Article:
I agree. Forgetting when we were there, we can assume people have a base for what we are writing about and they don’t. Then as you add more, more, and more content, the point become more confusing.
An eye-opener of an article.
Kate Robins says
How simply put and smart was that? Nice post. Thanks.
Pooja Chatterjee says
Again,Great advice!!!!Never thought about it quite this way.
I want to have a web site based on food or baking. How do I find out what the problem is, so I can help it be solved?
The approach is as simpel as effective. Because is’s hard work, only a hand of bloggers will get the big attention.
As stated, ‘Great Read’. Rather than continuing thoughts of how to differentiate my blog from the sea of similar blogs (As I have been for the past year), I have now discovered the problem is the blog itself. After this read, I am contemplating elimination of the blog, as it’s purpose does not uniquely solve a problem in it’s current conventional form (Just another ‘Me too’). I believe ‘the problem’ could be solved by simply changing the method of delivery. My blog will now become a Podcast, which will allow my information to not only stand out, open new revenue opportunities, but will also allow users to consume at their leisure. Problem solved.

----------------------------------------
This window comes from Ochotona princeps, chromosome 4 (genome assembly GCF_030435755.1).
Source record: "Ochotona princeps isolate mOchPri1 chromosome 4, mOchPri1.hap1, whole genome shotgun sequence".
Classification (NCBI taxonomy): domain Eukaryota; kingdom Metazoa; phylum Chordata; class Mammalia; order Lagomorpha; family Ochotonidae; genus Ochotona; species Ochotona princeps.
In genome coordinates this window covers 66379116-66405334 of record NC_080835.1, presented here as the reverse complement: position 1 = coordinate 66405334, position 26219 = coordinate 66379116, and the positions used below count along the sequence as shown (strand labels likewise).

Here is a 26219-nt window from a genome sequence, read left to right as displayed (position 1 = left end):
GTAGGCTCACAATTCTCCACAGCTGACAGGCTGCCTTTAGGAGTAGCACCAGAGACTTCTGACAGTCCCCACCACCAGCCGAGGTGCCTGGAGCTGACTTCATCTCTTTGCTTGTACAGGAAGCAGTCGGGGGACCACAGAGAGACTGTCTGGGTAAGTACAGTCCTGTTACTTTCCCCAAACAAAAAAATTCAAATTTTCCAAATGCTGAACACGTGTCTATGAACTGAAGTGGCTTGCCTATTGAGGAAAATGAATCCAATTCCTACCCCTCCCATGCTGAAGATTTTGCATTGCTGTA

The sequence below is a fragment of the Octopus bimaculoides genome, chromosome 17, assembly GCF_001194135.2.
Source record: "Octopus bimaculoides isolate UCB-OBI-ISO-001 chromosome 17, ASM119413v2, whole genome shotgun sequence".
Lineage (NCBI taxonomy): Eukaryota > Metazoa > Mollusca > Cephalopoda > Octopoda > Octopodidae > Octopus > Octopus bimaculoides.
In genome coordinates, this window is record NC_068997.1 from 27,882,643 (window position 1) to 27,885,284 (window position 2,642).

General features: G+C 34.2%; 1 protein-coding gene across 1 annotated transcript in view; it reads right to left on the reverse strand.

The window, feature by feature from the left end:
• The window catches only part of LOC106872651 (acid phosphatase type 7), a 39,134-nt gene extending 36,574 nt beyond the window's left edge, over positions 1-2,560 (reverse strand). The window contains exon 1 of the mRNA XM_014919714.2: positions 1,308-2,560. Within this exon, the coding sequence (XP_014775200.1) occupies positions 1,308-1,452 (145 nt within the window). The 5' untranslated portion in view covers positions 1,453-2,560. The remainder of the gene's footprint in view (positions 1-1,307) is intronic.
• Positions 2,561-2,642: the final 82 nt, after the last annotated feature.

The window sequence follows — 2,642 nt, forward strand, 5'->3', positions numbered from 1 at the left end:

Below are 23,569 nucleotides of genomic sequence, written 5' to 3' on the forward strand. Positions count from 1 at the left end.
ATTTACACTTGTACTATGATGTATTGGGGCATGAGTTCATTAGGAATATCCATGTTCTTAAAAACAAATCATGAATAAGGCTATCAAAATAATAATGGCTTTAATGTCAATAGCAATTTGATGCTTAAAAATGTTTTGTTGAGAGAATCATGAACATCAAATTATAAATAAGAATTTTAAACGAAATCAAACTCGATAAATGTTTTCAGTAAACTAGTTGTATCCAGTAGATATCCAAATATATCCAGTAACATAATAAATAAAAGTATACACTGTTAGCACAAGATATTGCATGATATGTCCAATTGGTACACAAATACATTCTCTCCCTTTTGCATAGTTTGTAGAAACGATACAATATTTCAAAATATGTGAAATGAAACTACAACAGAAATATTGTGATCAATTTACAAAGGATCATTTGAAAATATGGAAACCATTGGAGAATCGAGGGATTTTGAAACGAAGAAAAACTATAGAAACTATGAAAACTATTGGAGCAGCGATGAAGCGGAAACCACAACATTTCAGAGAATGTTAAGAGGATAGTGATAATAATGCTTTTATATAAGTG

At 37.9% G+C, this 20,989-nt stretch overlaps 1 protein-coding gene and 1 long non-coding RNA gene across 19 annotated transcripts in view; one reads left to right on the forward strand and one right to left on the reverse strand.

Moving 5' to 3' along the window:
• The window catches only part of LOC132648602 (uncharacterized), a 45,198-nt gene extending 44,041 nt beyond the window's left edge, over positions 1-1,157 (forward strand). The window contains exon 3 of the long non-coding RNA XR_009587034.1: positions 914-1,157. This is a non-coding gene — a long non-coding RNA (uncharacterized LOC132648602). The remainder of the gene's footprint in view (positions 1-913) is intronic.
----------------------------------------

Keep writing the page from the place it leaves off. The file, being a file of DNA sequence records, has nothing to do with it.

Linda White says
This is so true. I have seen so many people say they are going to start a blog because someone says they should, or they think it is a necessary component of a marketing plan, or whatever. I tell them they will sink within six months. They ask why. We talk about their strategy and they give me tactics. It’s not thought through. When I went into business, I thought I would be doing something else. But I kept getting referrals for this one service over and over. So that is my main thing now. I love doing it and it is easy for me. Plus not many people are doing it, at least in my area. It’s been a year now and my only marketing has been launching my website. But I know that can’t last forever, so this week I sent a brochure to the printer and I’m running a small ad in a target market publication. It’s going well. So there you go.
Mike Cleveland says
I see the problem with some marketing is, it throws stuff down people throats and there always a resistant to being feed something they don’t want. “Awk” comes to mind. Like the little kid, who is being feed green stuff. It might be healthy and good for him, but he’s saying I want sometime else.
Now like a wise parent, who would share all the benefits of eating this God awful tasting food, we must use the same tactics. Most people don’t know what they don’t know. It is our jobs as blogger to en-light others of better ways and taking others by the hand ,metaphorically speaking, with our content, and walk them to the finish line.